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The Integral Molten Salt Reactor (IMSR) is a small modular reactor (SMR) that employs molten salt reactor technology. Its design is based closely on the DMSR design from Oak Ridge National Laboratory, TN, USA and incorporates elements found in the SmAHTR, a later design from the same laboratory. The IMSR is being developed by Terrestrial Energy Inc. (TEI),[1] headquartered in Oakville, Canada. The IMSR belongs to the DMSR class of MSR and hence is “burner” reactor that employs a liquid fuel rather than a conventional solid fuel; this liquid contains the nuclear fuel and also serves as primary coolant.


  • Design 1
  • Operations 2
  • Safety 3
  • References 4
  • Further reading 5


Cut-away view of the IMSR core unit, showing the core unit placed inside a surrounding solid buffer salt tank, itself sitting in a below grade silo. The IMSR reactor module forms the core of the IMSR facility. The reactor module contains integral heat exchangers, pumps, a control rod, and the reactor vessel itself. The entire module can be lifted out for replacement. Wrapped around the buffer salt tank are cooling pipes that form the passive cooling jacket. Click on image to enlarge.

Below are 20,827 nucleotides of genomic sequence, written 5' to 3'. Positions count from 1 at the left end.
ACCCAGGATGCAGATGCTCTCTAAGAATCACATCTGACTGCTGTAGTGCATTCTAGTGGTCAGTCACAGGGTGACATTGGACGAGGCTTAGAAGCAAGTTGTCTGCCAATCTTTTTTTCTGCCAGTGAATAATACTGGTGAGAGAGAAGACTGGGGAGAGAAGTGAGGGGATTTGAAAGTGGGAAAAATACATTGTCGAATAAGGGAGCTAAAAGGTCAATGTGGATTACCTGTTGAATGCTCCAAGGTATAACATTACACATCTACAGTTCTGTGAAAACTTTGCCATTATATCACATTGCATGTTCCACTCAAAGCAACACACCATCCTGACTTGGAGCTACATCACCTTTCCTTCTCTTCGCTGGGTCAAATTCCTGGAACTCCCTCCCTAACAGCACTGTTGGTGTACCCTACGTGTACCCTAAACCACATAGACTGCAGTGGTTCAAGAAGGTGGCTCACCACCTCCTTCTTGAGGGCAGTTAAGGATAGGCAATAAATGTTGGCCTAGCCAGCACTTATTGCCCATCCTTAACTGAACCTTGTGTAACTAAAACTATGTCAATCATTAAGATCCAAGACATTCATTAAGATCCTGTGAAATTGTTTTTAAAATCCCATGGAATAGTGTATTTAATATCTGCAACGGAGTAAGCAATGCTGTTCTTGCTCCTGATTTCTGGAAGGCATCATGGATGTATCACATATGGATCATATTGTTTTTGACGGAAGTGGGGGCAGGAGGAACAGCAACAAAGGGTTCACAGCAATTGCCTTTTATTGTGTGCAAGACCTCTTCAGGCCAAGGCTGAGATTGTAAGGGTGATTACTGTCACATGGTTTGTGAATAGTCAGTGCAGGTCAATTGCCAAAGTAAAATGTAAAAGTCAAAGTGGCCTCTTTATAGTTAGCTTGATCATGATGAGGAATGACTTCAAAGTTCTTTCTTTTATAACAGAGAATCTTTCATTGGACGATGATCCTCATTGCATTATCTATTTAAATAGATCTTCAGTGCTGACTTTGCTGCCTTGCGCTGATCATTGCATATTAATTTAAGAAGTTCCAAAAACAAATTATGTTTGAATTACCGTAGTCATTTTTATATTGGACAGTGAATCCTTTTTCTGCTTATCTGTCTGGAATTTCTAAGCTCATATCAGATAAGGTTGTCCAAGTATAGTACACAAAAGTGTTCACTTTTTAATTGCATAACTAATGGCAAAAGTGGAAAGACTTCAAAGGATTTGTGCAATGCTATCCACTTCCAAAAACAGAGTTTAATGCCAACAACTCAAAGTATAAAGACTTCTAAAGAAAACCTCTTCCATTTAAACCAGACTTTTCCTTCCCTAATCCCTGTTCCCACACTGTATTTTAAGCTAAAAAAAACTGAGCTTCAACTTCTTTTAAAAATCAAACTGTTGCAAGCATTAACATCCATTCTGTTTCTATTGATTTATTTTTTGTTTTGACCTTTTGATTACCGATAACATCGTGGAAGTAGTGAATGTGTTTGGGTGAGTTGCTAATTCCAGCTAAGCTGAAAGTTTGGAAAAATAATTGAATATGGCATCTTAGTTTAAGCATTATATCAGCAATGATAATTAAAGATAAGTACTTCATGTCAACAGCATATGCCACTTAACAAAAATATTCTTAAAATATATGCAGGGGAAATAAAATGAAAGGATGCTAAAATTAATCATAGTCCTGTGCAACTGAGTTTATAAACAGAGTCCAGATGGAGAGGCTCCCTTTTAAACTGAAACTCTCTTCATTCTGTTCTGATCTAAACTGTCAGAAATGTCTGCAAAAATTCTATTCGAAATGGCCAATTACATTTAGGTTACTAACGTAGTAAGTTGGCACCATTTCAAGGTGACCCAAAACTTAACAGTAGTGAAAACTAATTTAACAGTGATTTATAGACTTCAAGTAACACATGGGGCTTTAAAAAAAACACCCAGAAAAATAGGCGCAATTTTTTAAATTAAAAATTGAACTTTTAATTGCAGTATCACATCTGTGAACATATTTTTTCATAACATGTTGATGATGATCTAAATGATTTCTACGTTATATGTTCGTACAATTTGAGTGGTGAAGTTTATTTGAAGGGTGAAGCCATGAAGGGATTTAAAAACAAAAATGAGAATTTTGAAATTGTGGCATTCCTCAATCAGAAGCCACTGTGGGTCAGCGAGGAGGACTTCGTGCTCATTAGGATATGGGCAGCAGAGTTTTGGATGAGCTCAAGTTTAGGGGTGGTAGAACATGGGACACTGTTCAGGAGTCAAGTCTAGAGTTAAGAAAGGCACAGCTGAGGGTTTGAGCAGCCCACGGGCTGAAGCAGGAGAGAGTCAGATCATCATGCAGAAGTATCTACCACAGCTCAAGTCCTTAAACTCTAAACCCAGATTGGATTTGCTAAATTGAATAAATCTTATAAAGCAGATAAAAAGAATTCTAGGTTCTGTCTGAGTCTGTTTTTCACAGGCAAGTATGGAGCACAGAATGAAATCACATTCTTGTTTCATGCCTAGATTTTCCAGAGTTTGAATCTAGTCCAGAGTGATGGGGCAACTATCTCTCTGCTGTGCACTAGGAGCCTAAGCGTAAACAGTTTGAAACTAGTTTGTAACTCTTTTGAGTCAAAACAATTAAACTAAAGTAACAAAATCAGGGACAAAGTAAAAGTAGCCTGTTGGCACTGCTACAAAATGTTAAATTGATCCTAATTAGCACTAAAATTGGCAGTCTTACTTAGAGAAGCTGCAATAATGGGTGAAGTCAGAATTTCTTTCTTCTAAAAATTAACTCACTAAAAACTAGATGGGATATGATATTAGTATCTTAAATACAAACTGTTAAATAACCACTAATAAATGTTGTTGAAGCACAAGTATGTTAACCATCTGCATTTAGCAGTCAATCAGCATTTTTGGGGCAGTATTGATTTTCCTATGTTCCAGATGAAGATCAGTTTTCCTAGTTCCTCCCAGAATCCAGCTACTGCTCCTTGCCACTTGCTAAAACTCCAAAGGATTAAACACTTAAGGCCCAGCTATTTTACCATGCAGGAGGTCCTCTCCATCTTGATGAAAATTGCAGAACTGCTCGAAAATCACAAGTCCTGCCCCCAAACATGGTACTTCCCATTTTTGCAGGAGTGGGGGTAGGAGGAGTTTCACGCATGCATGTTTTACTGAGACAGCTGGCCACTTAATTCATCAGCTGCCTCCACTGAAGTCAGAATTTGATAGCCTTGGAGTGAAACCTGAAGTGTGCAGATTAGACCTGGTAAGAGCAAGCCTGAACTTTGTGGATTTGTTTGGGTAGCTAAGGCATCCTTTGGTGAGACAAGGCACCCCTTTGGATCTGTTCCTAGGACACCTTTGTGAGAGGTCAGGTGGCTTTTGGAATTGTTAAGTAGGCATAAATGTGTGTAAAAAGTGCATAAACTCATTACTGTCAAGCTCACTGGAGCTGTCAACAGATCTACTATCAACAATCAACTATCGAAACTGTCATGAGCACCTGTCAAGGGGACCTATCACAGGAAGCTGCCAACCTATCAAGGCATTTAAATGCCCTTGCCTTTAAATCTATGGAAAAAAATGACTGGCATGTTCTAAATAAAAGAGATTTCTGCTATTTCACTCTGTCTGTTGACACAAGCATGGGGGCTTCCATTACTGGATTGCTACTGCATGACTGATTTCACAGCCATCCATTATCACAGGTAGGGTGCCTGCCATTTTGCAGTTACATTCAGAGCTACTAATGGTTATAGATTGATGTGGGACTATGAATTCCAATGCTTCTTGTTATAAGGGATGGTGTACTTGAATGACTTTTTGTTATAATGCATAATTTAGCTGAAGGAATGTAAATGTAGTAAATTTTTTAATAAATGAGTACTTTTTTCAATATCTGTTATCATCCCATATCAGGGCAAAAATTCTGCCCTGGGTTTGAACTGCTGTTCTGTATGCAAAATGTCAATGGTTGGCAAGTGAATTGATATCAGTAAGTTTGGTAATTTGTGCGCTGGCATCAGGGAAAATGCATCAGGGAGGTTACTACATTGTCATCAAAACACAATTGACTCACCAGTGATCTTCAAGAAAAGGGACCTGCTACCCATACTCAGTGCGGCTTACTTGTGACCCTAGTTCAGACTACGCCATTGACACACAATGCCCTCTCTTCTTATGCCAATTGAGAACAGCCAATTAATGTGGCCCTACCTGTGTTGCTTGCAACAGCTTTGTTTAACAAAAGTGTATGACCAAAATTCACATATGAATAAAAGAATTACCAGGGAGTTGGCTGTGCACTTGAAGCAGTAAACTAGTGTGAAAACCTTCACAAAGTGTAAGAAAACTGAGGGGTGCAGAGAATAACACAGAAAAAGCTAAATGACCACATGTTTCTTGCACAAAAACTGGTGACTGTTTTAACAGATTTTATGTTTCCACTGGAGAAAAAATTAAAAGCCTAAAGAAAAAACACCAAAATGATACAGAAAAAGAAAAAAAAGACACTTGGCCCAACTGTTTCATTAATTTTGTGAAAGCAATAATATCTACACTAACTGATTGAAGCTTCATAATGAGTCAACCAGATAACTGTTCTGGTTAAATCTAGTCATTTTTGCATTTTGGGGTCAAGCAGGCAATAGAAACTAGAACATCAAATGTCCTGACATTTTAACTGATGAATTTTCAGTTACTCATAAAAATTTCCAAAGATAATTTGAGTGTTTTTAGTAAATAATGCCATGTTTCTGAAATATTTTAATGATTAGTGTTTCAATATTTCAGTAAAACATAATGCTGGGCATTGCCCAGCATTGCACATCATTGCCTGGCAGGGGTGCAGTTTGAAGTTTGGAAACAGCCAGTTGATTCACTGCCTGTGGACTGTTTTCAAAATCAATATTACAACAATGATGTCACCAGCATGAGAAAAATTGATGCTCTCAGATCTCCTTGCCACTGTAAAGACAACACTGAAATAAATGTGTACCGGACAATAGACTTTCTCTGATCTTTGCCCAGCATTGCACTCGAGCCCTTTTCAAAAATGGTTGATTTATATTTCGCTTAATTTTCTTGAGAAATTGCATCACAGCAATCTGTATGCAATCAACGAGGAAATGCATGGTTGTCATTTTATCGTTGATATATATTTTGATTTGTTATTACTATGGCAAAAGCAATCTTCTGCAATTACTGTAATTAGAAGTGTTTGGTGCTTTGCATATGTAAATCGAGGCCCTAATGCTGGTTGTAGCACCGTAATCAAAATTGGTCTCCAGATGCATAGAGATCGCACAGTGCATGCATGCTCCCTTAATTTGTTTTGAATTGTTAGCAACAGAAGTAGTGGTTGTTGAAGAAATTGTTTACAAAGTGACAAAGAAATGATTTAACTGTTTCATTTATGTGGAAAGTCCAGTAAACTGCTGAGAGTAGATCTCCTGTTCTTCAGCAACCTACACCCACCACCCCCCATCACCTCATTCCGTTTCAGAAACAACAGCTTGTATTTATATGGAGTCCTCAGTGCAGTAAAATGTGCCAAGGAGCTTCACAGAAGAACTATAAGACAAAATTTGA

The IMSR “integrates” into a compact, sealed and replaceable nuclear reactor unit (the IMSR Core-unit) all the primary components of the nuclear reactor that operate on the liquid molten fluoride salt fuel: moderator, primary heat exchangers, pumps and control rods.

The IMSR belongs to the DMSR class of MSR. It therefore employs a uranium dominant fuel with a simple converter (also known as a “burner”) fuel cycle objective. This is unlike the majority of other molten salt reactor designs that employ the thorium fuel cycle, which requires the more complex breeder objective. Therefore the design uses the well-known uranium fuel cycle and low enriched uranium fuel, as most of today's operating power reactors do. The IMSR fuel itself is in the form of uranium tetrafluoride (UF4). This fuel is blended with carrier salts, which are also fluorides, such as lithium fluoride (LiF), sodium fluoride (NaF) and/or beryllium fluoride (BeF2). These carrier salts increase the heat capacity of the fuel (coolant) and lower the melting point of the uranium fluoride fuel.